La Marquise de Seignelay

Nominal Guns20NNF-1774
NationalityRoyaume de France
OperatorPrivate Owners
Home PortLe Havre - Normandy NNF-1774
How acquiredPurpose builtNNF-1774
ShipyardLe Havre - Normandy NNF-1774
Ship TypeSloop NNF-1774
Sailing RigShip RiggedNNF-1774
BecomesBritish sloop 'Marquise de Seignelay' (1780) (14)


DimensionMeasurementTypeMetric EquivalentNNF-1774
Length of Gundeck91' 0"French Feet (Pied du Roi)29.5568 (96′ 11″ Imperial)
Length of Keel80' 0"French Feet (Pied du Roi)25.984 (85′ 2″ Imperial)
Breadth24' 7"French Feet (Pied du Roi)7.8426 (25′ 8″ Imperial)
Depth in Hold14' 0"French Feet (Pied du Roi)4.5472 (14′ 11″ Imperial)


1779Broadside Weight = 82 French Livre (88.4944 lbs 40.1392 kg)NNF-1774
Upper Gun Deck20 French 8-Pounder
Upper Gun Deck8 Pierrier

Crew Complement

Date# of MenNotesSource
1779160 NNF-1774

1 Ship Commander

1779 - 19.12.1780Capitaine de Corsaire François CottinNNF-1774

Service History

19.12.1780Taken by Solebay (28) in the Channel
19.12.1780Taken by Portland (50) in the Channel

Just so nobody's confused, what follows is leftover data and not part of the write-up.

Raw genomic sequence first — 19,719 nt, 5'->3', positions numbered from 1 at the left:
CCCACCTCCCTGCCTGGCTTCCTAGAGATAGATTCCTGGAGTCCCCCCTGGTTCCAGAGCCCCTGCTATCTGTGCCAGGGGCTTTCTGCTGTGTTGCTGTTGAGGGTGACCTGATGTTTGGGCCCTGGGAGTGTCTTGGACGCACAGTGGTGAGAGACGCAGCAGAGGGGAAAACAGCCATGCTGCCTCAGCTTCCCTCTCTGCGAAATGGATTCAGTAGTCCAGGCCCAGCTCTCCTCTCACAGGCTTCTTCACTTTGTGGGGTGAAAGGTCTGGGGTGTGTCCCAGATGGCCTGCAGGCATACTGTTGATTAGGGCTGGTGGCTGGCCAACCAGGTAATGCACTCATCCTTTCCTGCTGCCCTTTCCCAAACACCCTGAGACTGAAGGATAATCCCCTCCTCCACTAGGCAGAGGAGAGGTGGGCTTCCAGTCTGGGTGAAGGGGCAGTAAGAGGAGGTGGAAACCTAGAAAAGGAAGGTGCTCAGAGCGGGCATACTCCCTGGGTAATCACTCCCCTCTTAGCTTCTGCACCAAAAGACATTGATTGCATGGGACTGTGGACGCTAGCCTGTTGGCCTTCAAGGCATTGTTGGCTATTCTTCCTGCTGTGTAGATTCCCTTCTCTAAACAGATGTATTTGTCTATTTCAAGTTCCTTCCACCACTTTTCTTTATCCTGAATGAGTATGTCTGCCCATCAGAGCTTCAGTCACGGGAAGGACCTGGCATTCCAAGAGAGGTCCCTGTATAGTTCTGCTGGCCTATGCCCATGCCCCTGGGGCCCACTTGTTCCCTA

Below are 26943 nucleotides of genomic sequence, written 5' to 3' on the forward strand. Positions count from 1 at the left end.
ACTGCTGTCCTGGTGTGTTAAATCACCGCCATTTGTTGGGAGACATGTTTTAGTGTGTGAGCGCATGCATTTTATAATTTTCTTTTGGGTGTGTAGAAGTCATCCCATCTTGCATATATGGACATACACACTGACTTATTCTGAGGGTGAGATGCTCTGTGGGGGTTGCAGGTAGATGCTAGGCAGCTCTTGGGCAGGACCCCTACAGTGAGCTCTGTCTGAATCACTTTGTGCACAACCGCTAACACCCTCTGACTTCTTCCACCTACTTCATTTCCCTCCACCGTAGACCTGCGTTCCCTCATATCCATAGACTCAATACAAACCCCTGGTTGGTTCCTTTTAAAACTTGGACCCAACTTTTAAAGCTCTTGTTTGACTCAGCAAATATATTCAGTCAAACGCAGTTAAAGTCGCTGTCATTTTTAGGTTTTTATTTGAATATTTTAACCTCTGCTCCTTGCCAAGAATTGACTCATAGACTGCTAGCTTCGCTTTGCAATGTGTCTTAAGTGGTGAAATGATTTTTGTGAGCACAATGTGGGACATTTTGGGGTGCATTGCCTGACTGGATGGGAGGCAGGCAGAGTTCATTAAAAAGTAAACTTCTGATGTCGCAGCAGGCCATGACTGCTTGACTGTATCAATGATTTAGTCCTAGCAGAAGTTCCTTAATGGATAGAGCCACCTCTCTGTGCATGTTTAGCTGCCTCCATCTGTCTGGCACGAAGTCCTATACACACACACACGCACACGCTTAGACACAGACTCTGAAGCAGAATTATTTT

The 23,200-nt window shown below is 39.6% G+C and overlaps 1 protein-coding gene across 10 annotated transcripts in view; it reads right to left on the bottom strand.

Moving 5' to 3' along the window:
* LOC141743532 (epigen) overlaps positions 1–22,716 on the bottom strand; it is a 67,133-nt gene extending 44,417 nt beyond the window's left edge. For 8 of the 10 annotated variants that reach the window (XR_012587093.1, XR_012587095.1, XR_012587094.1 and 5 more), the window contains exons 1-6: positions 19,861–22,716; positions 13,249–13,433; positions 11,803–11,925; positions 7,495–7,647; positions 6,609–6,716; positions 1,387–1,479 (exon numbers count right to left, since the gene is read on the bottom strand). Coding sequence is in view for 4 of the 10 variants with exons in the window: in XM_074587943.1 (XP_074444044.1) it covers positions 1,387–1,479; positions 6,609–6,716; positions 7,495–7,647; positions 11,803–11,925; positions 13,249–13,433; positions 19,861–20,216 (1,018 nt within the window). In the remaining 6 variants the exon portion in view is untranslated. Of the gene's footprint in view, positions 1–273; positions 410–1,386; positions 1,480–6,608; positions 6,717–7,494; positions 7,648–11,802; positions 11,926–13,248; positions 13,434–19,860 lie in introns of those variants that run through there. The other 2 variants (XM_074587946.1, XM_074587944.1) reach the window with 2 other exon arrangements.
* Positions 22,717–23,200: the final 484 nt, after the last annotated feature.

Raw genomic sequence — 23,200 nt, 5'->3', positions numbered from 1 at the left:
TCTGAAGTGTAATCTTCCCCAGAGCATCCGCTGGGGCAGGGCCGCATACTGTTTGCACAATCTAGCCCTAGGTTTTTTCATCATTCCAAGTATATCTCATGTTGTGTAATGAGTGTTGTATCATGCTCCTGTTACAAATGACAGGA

Previous comments on this page

Posted by Brian Stephens on Tuesday 1st of April 2014 16:44

E.A. Feb. 1 1780 p. 3
Extract of a letter from Havre de Grace; Jan. 12
The Marquis de Seiguelay privateer of this port, carrying 20 guns, 8 pounders, and 160 men, after having brought in here an English ship called the London, which she had taken, sailed again the 3d inst. and got over on the English coast. Between 9 and 9 o'clock in the morning, she met with a three mast ship coming right before the wind, being the North and South om St. Helen’s Point, the wind east south east, the Marquis de Seiguelay tacked directly, and chased the ship till noon, when she came within cannon shot. The English ship hoisted her colours, and fired a gun, which the French ship answered. The two ships naving got with-in a pistol shot, the English fired a broadside, but Captain Cottin finding the enemy had twenty, 12 pounders, and twelve howitzers of four pounds each, thought the English must have the advantage of weight and metal and resolved to come to boarding which was done immediately with great spirit, almost all the officers leaping at once into the enemy. The English ship proved to be the Harpooner, privateer, Capt. Lionel Hill, going from London to Plymouth to complete her complement of men, having but 58. Her howitzers were of brass having letters of marque, and six months stores of provisions. She had ten men killed, and fifteen dangerously wounded, amongst whom was the Captain.
The Marquis de Seiguelay had two men killed and several wounded.

The Harpooner, Hill, of 56 men and boys, was taken by The Marquis de Seiguelay of Dunkirk, of 160 men, after engaging two hours, and carried into Havre de Grace; she also took the Ann Gratwell, from London to Chester, and carried her into Cherburg.

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